The human body contains approximately 15 trillion cells. These cells were created in a cell division process known as mitosis. During this process, a single cell separates and gives rise to two identical daughter cells. Mitosis consists of five stages: interphase, prophase, metaphase, telophase and anaphase. The activity of specialist structures such as the nucleolus is dependent upon the stage in the cell's life cycle.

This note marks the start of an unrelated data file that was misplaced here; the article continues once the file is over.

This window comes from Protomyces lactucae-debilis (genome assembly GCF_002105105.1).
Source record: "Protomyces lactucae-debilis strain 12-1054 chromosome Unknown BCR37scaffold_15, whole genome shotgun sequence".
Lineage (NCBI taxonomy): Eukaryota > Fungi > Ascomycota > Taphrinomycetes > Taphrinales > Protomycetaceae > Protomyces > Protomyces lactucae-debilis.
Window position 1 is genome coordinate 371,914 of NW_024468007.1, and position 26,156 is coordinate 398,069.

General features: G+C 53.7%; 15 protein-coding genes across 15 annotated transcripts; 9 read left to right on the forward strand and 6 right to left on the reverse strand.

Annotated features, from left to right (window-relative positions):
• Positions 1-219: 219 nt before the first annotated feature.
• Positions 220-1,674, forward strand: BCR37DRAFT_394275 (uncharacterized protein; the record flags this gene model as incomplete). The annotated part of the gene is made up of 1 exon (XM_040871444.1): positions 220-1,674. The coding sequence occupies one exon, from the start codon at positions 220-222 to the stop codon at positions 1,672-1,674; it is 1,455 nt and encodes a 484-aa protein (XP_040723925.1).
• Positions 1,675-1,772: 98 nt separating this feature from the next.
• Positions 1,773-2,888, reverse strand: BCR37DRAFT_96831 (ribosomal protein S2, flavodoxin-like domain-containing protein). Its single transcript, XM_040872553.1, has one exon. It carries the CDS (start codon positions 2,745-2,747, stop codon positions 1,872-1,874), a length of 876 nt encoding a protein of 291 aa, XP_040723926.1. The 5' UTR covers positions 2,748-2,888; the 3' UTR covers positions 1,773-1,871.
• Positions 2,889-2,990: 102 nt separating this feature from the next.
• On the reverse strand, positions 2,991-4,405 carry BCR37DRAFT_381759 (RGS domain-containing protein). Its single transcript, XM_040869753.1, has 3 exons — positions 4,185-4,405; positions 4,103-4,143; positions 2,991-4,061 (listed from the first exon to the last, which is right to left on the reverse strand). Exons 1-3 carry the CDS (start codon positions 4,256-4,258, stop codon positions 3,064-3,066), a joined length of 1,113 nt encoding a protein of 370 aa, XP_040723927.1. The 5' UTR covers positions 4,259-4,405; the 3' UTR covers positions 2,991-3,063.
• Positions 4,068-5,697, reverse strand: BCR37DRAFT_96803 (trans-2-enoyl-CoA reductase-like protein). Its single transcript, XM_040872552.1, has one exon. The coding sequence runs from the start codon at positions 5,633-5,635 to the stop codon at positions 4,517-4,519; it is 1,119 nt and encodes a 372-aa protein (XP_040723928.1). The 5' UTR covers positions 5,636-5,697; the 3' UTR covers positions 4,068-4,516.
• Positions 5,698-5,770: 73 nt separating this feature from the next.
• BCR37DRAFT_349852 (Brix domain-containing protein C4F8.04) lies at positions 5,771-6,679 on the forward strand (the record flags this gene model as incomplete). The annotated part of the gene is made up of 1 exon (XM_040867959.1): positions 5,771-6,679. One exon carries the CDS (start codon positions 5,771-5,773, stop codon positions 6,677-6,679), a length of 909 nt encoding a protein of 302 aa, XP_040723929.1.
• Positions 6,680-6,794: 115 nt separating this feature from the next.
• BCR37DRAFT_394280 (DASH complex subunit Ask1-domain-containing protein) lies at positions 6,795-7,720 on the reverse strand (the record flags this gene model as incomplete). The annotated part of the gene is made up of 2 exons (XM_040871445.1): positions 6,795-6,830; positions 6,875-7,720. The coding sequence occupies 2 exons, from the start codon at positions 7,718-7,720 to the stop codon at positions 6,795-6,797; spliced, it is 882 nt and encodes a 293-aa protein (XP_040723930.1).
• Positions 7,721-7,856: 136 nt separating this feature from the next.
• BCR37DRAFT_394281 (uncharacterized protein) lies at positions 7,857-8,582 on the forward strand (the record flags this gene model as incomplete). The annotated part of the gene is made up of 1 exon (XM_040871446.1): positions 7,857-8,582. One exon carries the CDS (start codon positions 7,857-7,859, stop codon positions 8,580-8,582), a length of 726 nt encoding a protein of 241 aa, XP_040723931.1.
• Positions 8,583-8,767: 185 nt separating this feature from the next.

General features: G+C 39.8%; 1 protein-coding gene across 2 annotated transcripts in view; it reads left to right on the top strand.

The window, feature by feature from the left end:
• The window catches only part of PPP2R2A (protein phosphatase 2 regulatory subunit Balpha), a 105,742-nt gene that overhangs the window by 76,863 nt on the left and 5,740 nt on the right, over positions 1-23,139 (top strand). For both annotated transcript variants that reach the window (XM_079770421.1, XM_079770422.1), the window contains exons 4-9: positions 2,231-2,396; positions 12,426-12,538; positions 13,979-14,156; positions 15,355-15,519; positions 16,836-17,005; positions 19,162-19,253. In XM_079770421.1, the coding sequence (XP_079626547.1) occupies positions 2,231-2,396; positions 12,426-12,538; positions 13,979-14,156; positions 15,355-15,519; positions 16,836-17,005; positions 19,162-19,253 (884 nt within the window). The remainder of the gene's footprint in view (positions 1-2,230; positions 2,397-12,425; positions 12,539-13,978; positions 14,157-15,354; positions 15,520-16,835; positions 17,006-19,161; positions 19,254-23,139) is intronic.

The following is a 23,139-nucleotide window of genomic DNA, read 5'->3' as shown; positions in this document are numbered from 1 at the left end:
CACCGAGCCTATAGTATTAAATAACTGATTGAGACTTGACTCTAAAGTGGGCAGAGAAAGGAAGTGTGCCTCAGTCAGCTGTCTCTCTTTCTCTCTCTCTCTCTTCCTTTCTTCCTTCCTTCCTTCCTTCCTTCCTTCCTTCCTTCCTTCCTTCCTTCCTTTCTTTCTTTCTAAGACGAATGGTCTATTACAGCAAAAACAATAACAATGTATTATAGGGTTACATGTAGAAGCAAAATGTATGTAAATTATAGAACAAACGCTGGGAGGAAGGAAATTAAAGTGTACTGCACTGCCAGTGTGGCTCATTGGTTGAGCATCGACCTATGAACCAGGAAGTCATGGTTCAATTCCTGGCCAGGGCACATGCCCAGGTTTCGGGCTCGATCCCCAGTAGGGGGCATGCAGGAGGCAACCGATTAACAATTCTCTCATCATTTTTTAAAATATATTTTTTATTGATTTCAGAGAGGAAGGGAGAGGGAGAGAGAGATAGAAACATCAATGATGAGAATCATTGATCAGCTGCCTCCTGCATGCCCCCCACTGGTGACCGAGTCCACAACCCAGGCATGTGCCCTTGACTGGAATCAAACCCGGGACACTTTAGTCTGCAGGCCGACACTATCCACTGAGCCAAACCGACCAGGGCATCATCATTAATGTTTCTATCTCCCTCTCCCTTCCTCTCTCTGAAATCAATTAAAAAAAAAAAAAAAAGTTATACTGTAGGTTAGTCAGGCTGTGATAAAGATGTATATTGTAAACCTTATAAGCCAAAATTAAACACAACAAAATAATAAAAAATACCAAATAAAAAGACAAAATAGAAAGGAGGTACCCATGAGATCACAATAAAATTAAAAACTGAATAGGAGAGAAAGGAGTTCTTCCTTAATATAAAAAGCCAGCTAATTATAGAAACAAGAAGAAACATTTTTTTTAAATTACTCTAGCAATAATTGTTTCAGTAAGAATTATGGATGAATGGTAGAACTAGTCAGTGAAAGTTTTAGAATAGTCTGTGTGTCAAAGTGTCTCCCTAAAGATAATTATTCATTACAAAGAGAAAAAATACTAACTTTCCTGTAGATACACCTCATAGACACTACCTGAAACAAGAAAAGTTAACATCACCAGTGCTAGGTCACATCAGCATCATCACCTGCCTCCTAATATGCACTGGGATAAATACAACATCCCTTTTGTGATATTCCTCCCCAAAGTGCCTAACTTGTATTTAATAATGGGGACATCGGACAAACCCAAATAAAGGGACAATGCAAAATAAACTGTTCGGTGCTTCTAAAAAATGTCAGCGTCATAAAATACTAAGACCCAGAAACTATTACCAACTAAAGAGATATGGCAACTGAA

The nucleolus is a structure found within the nucleus of cells that is composed of proteins and nucleic acids. The nucleolus is responsible for transcribing and manufacturing ribosomal RNA, which subsequently moves to ribosomes within the cytoplasm. The activity of the nucleolus differs depending upon the stage in the cell's life cycle. During interphase, the nucleolus is actively transcribing ribosomal RNA. However, from the prophase stage onwards, the nucleolus is disassembled as cell division takes place.